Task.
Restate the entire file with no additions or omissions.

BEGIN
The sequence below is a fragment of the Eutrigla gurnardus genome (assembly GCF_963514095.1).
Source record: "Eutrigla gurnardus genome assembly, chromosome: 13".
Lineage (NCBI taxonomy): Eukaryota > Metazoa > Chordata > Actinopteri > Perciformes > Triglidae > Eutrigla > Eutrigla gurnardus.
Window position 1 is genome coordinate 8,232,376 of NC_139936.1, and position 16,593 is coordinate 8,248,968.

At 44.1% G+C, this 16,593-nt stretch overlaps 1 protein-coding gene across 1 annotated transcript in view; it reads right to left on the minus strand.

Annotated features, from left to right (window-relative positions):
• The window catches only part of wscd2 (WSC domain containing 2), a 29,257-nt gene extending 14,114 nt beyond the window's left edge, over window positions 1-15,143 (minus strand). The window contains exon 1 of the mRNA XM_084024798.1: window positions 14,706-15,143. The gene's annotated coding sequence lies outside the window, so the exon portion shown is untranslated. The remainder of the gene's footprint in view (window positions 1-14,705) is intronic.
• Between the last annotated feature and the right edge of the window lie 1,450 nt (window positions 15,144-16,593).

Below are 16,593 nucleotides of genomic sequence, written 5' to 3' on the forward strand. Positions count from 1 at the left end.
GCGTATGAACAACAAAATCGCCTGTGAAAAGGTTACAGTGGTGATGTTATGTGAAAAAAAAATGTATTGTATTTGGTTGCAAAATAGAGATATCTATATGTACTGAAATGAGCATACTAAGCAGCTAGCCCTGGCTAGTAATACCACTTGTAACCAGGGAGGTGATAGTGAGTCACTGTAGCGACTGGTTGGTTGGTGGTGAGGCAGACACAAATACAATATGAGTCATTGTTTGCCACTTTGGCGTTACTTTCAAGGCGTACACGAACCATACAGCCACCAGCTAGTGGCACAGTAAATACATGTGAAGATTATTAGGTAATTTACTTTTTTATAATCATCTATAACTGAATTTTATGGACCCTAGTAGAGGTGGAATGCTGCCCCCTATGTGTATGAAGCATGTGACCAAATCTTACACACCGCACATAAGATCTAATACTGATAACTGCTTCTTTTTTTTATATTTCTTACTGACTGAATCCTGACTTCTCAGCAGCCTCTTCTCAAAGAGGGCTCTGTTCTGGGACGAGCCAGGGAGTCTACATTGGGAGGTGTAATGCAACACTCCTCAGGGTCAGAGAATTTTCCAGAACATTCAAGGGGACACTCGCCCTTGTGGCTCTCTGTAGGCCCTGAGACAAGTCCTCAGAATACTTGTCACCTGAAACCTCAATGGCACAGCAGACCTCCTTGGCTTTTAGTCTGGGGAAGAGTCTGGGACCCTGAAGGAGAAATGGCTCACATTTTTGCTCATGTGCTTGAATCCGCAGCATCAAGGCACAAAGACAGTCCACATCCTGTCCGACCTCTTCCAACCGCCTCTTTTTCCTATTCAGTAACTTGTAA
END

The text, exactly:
The sequence below is a fragment of the Eutrigla gurnardus genome (assembly GCF_963514095.1).
Source record: "Eutrigla gurnardus genome assembly, chromosome: 13".
Lineage (NCBI taxonomy): Eukaryota > Metazoa > Chordata > Actinopteri > Perciformes > Triglidae > Eutrigla > Eutrigla gurnardus.
Window position 1 is genome coordinate 8,232,376 of NC_139936.1, and position 16,593 is coordinate 8,248,968.

At 44.1% G+C, this 16,593-nt stretch overlaps 1 protein-coding gene across 1 annotated transcript in view; it reads right to left on the minus strand.

Annotated features, from left to right (window-relative positions):
• The window catches only part of wscd2 (WSC domain containing 2), a 29,257-nt gene extending 14,114 nt beyond the window's left edge, over window positions 1-15,143 (minus strand). The window contains exon 1 of the mRNA XM_084024798.1: window positions 14,706-15,143. The gene's annotated coding sequence lies outside the window, so the exon portion shown is untranslated. The remainder of the gene's footprint in view (window positions 1-14,705) is intronic.
• Between the last annotated feature and the right edge of the window lie 1,450 nt (window positions 15,144-16,593).

Below are 16,593 nucleotides of genomic sequence, written 5' to 3' on the forward strand. Positions count from 1 at the left end.
GCGTATGAACAACAAAATCGCCTGTGAAAAGGTTACAGTGGTGATGTTATGTGAAAAAAAAATGTATTGTATTTGGTTGCAAAATAGAGATATCTATATGTACTGAAATGAGCATACTAAGCAGCTAGCCCTGGCTAGTAATACCACTTGTAACCAGGGAGGTGATAGTGAGTCACTGTAGCGACTGGTTGGTTGGTGGTGAGGCAGACACAAATACAATATGAGTCATTGTTTGCCACTTTGGCGTTACTTTCAAGGCGTACACGAACCATACAGCCACCAGCTAGTGGCACAGTAAATACATGTGAAGATTATTAGGTAATTTACTTTTTTATAATCATCTATAACTGAATTTTATGGACCCTAGTAGAGGTGGAATGCTGCCCCCTATGTGTATGAAGCATGTGACCAAATCTTACACACCGCACATAAGATCTAATACTGATAACTGCTTCTTTTTTTTATATTTCTTACTGACTGAATCCTGACTTCTCAGCAGCCTCTTCTCAAAGAGGGCTCTGTTCTGGGACGAGCCAGGGAGTCTACATTGGGAGGTGTAATGCAACACTCCTCAGGGTCAGAGAATTTTCCAGAACATTCAAGGGGACACTCGCCCTTGTGGCTCTCTGTAGGCCCTGAGACAAGTCCTCAGAATACTTGTCACCTGAAACCTCAATGGCACAGCAGACCTCCTTGGCTTTTAGTCTGGGGAAGAGTCTGGGACCCTGAAGGAGAAATGGCTCACATTTTTGCTCATGTGCTTGAATCCGCAGCATCAAGGCACAAAGACAGTCCACATCCTGTCCGACCTCTTCCAACCGCCTCTTTTTCCTATTCAGTAACTTGTAA